3.2 Using the new freedom of information laws, Minter has asked the UKAEA for details of the finds on Sandside beach. The authority says it has no record of the first find on Sandside beach in 1984 when Herbie Lyall, then a health physics surveyor for the UKAEA, found a particle buried 18 inches in the sand. Minter has accused the UKAEA of covering up the significance of 1984 find. He says the UKAEA described the particle as a ‘tarry agglomerate’ of no radiological significance.
3.3 Radioactive contamination was found on Dunnet Beach in early March – 14 miles east of Dounreay. The caesium-137 contamination was found on seaweed attached to a stone about 250 metres south of the beach’s main car park. Warning signs have been put up around the beach, similar to the ones at Sandside. The beach is part of the Dunnet Links national nature reserve owned by the Highland Council. The waste was discovered on the third day of the first ever survey of local beaches by UKAEA – ordered by SEPA. 
3.4 Later in March a second radioactive find was made on Dunnet Beach. This second find is understood to be a radioactive particle similar to those found at the Sandside beach, west of Dounreay, and on the seabed off Caithness. Monitoring of the Dunnet beach is now to be stepped-up – but monitoring of the Sandside beach is to be temporarily halted as all available equipment has been moved to Dunnet.
3.5 The Food Standards Agency says it has no plans to change the two-kilometre fishing exclusion zone around Dounreay as a result of the Dunnet finds. A further 37 radioactive particles have been recovered by divers from an area of seabed off Dounreay that had already been checked on a previous survey. This brings to over 600 the total number of particles recovered from a 15,000 square metre area of seabed. That represents an area of only 125 metres by 120 metres.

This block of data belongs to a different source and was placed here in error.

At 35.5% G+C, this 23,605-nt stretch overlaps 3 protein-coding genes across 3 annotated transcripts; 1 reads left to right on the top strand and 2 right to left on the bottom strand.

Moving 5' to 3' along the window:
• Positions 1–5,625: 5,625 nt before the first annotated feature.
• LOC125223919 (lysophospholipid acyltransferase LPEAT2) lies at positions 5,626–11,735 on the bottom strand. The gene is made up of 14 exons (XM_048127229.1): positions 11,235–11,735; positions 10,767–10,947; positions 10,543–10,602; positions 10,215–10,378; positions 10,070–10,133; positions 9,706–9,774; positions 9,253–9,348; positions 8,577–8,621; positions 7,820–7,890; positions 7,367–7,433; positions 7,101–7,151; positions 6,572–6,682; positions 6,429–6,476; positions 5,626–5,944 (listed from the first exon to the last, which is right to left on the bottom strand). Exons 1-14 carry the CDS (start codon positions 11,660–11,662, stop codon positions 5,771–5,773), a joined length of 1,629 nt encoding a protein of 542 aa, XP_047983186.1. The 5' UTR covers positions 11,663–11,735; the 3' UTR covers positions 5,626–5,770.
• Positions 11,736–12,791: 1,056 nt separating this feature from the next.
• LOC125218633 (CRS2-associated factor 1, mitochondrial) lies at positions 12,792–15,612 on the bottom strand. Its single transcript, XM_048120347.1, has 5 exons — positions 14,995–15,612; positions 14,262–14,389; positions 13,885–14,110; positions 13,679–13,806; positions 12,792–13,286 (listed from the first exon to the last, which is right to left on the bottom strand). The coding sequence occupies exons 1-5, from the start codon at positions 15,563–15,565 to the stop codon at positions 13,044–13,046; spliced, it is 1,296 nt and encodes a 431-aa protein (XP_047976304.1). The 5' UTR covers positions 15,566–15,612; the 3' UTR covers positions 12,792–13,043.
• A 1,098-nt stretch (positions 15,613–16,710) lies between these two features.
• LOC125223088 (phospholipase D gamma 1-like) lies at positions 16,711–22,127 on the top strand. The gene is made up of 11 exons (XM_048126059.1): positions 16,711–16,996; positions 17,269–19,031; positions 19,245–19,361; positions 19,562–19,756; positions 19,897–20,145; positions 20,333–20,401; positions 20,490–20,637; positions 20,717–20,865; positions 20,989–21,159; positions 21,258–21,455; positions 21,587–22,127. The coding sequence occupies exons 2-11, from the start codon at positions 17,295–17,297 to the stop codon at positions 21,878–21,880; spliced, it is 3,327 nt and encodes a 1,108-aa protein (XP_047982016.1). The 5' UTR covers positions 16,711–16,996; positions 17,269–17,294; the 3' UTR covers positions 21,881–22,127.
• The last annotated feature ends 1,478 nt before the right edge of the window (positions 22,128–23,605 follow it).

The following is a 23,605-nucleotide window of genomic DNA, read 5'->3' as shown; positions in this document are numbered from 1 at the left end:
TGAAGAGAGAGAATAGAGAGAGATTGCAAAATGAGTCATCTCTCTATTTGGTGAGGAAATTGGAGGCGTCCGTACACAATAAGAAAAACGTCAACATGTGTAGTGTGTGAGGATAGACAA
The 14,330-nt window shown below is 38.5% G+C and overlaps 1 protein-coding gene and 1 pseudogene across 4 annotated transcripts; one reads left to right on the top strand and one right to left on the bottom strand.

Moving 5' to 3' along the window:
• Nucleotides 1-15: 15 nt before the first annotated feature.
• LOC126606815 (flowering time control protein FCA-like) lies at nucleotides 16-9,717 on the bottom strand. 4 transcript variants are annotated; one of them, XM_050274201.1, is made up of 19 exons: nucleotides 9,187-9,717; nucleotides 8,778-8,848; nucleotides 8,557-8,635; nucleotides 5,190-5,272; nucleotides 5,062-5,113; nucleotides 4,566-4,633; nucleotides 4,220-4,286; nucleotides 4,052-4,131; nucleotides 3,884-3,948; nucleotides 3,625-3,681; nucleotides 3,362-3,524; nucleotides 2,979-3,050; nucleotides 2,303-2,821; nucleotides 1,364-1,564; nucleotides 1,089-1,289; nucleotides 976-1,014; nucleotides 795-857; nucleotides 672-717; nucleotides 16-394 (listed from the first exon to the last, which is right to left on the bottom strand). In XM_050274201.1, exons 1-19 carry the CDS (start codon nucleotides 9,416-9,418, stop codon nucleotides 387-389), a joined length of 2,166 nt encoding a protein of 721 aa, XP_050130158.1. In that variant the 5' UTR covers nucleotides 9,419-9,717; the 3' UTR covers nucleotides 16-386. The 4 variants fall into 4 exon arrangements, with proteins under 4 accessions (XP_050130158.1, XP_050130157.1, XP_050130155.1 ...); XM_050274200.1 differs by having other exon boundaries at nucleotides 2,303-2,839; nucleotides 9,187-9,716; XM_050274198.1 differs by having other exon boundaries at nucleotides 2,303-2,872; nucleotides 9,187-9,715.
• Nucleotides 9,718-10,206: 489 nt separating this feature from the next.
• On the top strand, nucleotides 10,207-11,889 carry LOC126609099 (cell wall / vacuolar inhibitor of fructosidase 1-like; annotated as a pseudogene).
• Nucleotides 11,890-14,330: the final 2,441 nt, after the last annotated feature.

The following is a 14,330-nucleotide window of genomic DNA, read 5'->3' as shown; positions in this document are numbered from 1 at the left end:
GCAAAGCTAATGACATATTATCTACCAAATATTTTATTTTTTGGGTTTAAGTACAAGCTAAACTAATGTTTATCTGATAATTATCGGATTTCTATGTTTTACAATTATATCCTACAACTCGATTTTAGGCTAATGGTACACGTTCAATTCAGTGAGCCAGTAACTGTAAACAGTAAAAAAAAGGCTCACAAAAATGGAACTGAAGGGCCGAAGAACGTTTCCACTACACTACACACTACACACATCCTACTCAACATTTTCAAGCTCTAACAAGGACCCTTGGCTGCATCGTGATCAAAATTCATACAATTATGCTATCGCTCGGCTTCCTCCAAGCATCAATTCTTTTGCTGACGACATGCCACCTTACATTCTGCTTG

3.6 Work started in February to fit a final filter on Dounreay’s liquid waste discharge system. Dounreay is the only nuclear site in Scotland without such a filter which is designed to capture any solid material before it is released into the sea. SEPA only issued an instruction for the filter to be fitted at the end of last year.
 David Hencke and Gerard Seenan “Fifteen years ago it was a popular holiday beach but radioactive finds have made it a no-go area” The Guardian 7th March 2005.
 David Hencke, “Radioactive Waste on Royals’ Beach” The Guardian 15th March 2005.
4.1 Shetland Islands Council has said the UKAEA consultation on how to manage liquid, reprocessing raffinate wastes at Dounreay was ‘a sham’. The UKAEA had effectively already decided on cementing the waste in steel drums, the option favoured by the Council, and this had been approved by the full UKAEA board, a contract advertised in the European Union, and a case prepared for submission to ministers, all before the end of the public consultation.
4.2 The UKAEA has committed itself to implementing fully the radical recommendations of a consultants report on stakeholder consultations. The Faulkland Associates report last year recommended stakeholders being involved at the early stages of projects and in the strategic planning for decommissioning the whole Dounreay site. In a letter to Shetland Islands Council the director of communications for the UKAEA, Beth Taylor, said the authority fully accepted the report and would implement its recommendations.